Was The Summer Olympics Media Coverage Sexist?

Was The Summer Olympics Media Coverage Sexist?

Yes... I mean, let's take a further look.

Katie Ledecky and Simone Manuel Both Returned Home to Cheering Crowds
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Every day since the opening ceremonies, the media coverage of the Olympic Games in Rio has been blasted for being sexist. Female athletes were asked stupid questions, shamed for things that male athletes were not, or their husbands were given credit for their accomplishments. This is not to say the media doesn't exploit male athletes, because it does. For example, Cosmopolitan wrote a post all about the "Best Olympic Bulges." Male athletes are also objectified, and it's wrong, but society is still drastically failing female athletes. Here are just a few cringe worthy examples from this year's Olympic Games:

1. Commentator Dan Hicks stated that Hungarian swimmer Katinka Hosszú's husband, who is also her coach, was responsible for her success.


Yes, Shane Tusup deserves credit for the work that he has done with his wife. After a disappointing turn in the 2012 Olympics, Hosszú turned it around and won a gold medal in the 400-meter individual medley and smashed the world record. The camera then cut to her husband and Dan Hicks said he was the "the guy responsible" for her success. While coaches do deserve credit for the work that they do, and spouses deserve credit for the emotional support they provide, he is not the sole person responsible. He played a part in it, but when was the last time a man's success was credited to his wife? Without Hosszú, there is no talented swimmer to train, there is no gold medal. She was not allowed to have a moment of airtime before the media turned it around and focused on the man on the sidelines. Because apparently he's more important than the woman in the pool who actually won the medal.

2. Corey Cogdell won her second bronze medal, but the Chicago Tribune only referenced her as the wife of an NFL player.


Don't worry, the headline of the article starts with her name before going on to highlight the fact she's the wife of an NFL player. But the tweet about the article, which is supposed to be about her, DOESN'T EVEN MENTION HER NAME. Or the sport she plays. Apparently, her husband's profession is more important than that. To make it worse, the article spends more time focusing on her relationship with her husband and the fact that he didn't attend the Olympic Games because he had football training camp. He wasn't even there, but he still gets mentioned as many times as her.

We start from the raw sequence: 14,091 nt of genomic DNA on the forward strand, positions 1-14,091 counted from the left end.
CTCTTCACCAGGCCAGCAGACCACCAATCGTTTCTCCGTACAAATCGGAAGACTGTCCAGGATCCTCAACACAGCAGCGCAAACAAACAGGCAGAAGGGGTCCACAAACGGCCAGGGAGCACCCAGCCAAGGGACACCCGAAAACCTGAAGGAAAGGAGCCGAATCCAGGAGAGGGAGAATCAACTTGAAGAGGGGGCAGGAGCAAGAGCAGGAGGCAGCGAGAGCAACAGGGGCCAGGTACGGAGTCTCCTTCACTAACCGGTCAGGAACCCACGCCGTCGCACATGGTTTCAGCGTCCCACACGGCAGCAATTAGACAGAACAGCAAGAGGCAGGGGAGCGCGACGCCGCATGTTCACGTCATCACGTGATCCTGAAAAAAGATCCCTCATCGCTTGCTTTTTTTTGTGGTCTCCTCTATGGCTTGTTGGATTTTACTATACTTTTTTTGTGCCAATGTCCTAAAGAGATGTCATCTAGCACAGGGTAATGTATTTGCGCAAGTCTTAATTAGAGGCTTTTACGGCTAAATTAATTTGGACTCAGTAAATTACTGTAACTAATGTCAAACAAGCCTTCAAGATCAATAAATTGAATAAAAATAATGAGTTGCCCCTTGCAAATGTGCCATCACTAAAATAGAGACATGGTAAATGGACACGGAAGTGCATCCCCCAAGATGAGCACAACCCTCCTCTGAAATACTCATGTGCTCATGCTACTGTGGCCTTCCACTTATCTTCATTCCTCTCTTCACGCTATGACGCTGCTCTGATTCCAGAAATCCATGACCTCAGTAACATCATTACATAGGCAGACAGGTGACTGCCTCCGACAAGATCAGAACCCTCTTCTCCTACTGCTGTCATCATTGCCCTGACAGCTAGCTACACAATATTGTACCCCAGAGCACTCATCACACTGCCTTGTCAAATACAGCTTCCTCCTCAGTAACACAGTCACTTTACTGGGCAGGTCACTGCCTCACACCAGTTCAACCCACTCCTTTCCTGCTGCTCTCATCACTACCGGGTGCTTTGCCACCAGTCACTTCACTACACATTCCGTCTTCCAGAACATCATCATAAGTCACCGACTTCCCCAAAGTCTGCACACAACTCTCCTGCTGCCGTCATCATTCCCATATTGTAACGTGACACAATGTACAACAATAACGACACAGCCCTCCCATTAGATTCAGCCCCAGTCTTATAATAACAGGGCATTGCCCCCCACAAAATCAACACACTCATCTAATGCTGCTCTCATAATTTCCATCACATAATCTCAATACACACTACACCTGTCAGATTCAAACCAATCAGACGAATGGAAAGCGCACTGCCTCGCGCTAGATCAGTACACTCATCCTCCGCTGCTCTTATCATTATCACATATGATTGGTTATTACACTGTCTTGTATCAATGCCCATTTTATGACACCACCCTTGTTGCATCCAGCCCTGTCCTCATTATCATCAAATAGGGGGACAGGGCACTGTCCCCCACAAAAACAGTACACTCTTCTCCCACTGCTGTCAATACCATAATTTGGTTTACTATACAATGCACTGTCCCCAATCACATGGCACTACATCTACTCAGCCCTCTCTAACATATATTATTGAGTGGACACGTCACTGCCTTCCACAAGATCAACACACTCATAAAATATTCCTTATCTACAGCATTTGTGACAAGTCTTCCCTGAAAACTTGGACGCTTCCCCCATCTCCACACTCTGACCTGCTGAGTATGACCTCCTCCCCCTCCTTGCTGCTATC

3. This headline.


With this record, Ledecky became the first woman to win gold in the 200, 400, and 800 meter freestyle races since 1968. But Michael Phelps came in second in a race, so that's obviously more important.

4. John Inverdale tried to give Andy Murray credit for something women have already accomplished.

Murray was sure to fact check himself, and corrected the reporter that while he is the first to win two consecutive gold medals for the singles title, he is not the first to win two Olympic gold medals overall. Because, in fact, Venus and Serena each have one gold in singles and three in doubles.

5. Everyone making a big deal that Dana Vollmer had a baby over a year ago.

It's hard to find an article about Vollmer that doesn't mention her being a new mom or her post baby body. And while being a "momma on a mission," is in fact part of her personal brand, she is still an Olympic athlete, and she was one before she had a child. It's an incredible feat to train for the Olympics after giving birth, but newsflash, women aren't incapable of doing things after childbirth.

6. This comment.

Or, you know, they should be standing at the Olympics. Where they are competing. Plus, they were probably just talking about how they were leading the rest of the world by almost 10 points. Because they train for 30 or more hours a week, and look like this. Good day, sir.

7. Claiming Katie Ledecky is successful because she "swims like a man."

No, she swims like Katie Ledecky. She is not the female Michael Phelps, she is Katie Ledecky. It's not a compliment to say that a woman is only succeeding because she is "like a man." All this does is play into deep rooted misogyny that masculine traits are equivalent to being successful, and feminine traits are a weakness.

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